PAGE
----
Artificial bird. P.32, 38.

Photograph: David Remes (2003)

Darwin’s drawing of 1777 represents an artificial bird (a goose) with flapping wings

Let a watch-spring be fix[ed] with one end to the frame & the other wrap’d round an axis; at each end of the axis let a wheel be put with teeth of such form & situation that they shall move a wing, like a bat’s wing, or like a ladies fan, one tooth carrying it downwards, another carrying it towards the body, another carrying it upwards, & a fourth outwards again from the body. NB. One edge of the wing is to be fasten’d to the body & the other to a kind of fan-stick made of a porcupine quill. The tail of feathers spread out & lying obliquely to the action of the wings, or rather to its intended track in the air.

At first a small gunpowder motor was suggested as the in-flight rewinding mechanism, but later Darwin replaced it with a reservoir of compressed air.

Although the idea of a mechanical bird was by no means new, even towards the end of the 18th century there was still no satisfactory explanation of the mechanics of flight. Darwin’s description of a bird’s flight is very close to reality, and appears to be the first complete account of a power-plant and the necessary cycle of the wings’ movement.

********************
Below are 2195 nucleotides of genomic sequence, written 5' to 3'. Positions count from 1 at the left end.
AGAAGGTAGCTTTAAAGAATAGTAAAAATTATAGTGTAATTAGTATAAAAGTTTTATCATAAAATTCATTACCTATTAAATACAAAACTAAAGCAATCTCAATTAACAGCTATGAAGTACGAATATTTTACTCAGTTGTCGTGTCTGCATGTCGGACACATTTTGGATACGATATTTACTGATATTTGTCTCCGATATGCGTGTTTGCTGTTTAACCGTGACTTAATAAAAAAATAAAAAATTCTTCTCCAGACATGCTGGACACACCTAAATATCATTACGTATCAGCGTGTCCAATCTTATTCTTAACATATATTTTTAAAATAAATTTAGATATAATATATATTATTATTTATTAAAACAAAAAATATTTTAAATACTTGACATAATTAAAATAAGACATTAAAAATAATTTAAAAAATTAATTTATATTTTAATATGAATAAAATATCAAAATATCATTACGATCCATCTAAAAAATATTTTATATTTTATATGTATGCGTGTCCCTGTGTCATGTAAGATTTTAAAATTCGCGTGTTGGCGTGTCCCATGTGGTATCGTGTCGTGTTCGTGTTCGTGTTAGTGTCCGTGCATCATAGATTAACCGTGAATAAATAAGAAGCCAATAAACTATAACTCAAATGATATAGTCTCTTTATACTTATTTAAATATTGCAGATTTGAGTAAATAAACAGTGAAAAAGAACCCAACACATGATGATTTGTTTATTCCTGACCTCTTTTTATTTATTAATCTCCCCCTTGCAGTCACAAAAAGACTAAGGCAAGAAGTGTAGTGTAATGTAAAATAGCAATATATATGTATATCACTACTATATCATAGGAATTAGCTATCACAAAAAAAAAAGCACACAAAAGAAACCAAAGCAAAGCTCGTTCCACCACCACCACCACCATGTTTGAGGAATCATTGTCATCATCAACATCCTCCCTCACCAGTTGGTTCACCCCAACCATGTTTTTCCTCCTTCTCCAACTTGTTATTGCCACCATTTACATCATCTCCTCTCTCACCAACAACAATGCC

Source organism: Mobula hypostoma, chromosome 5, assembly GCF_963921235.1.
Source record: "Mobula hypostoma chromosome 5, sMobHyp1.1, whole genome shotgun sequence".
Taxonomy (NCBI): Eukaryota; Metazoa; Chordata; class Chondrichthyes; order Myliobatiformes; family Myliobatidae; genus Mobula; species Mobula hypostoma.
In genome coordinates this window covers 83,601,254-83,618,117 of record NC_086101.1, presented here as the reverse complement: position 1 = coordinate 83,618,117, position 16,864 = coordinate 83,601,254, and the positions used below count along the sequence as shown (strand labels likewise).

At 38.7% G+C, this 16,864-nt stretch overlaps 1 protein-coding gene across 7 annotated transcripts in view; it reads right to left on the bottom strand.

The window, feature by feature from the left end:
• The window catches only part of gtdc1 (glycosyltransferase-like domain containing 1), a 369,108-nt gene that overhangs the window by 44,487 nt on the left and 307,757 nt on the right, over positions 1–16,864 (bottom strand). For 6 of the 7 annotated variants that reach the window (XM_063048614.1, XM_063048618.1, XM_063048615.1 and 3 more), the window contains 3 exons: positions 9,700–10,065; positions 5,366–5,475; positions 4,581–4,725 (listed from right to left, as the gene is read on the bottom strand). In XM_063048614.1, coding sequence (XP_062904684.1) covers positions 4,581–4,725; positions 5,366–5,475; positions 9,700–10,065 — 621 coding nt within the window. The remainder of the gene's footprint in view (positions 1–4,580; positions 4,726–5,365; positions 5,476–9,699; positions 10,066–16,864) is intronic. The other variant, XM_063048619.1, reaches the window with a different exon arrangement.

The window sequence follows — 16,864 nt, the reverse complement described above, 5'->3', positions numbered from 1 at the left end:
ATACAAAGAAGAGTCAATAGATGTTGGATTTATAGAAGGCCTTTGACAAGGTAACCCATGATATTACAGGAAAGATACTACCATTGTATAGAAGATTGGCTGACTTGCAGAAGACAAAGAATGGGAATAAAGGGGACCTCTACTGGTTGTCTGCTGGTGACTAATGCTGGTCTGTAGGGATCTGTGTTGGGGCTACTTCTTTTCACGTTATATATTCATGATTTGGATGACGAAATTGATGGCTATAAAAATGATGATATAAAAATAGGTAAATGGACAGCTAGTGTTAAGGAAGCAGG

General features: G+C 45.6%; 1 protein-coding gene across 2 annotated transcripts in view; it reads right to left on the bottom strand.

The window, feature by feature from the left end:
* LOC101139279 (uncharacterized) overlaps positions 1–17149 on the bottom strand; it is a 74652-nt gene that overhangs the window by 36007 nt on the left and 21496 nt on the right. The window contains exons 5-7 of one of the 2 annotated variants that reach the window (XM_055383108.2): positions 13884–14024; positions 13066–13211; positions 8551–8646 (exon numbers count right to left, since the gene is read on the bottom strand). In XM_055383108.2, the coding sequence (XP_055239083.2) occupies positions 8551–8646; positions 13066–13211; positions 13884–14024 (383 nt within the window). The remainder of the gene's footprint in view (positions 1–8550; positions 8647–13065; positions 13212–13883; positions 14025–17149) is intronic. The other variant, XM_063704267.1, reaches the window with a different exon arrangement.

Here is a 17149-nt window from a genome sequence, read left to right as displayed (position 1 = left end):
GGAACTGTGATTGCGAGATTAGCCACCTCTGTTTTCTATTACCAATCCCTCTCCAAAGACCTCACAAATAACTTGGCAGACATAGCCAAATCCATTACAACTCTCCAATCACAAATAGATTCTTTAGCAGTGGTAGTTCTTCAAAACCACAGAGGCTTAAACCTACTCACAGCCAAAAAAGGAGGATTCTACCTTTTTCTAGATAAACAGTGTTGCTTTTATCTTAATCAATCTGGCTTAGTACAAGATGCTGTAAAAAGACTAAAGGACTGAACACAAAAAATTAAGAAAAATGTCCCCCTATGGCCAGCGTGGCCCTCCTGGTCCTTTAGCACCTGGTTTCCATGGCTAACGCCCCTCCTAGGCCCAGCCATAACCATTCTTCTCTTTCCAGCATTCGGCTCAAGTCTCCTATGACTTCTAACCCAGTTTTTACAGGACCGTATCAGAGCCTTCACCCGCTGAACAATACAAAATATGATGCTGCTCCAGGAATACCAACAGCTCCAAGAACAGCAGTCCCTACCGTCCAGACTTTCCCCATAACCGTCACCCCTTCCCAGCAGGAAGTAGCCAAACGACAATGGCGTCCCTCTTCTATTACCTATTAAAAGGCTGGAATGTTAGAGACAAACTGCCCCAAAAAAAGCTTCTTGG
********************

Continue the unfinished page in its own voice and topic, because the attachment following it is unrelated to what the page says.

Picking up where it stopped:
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3996-0Erasmus Darwin’s Commonplace Book 1088-0The Scope and Nature of Darwin’s Commonplace Book 1091-0Artificial bird. P.32, 38. 1099-0Bigrapher. P.53. 1108-0Canal lift. P.58-9. 1115-0Diving bell with washed air, pneumatic. P.61. 1117-0Polygrapher. P.78. 1124-0Electrical doubler. P.79. 1128-0Rocket motor. P.82.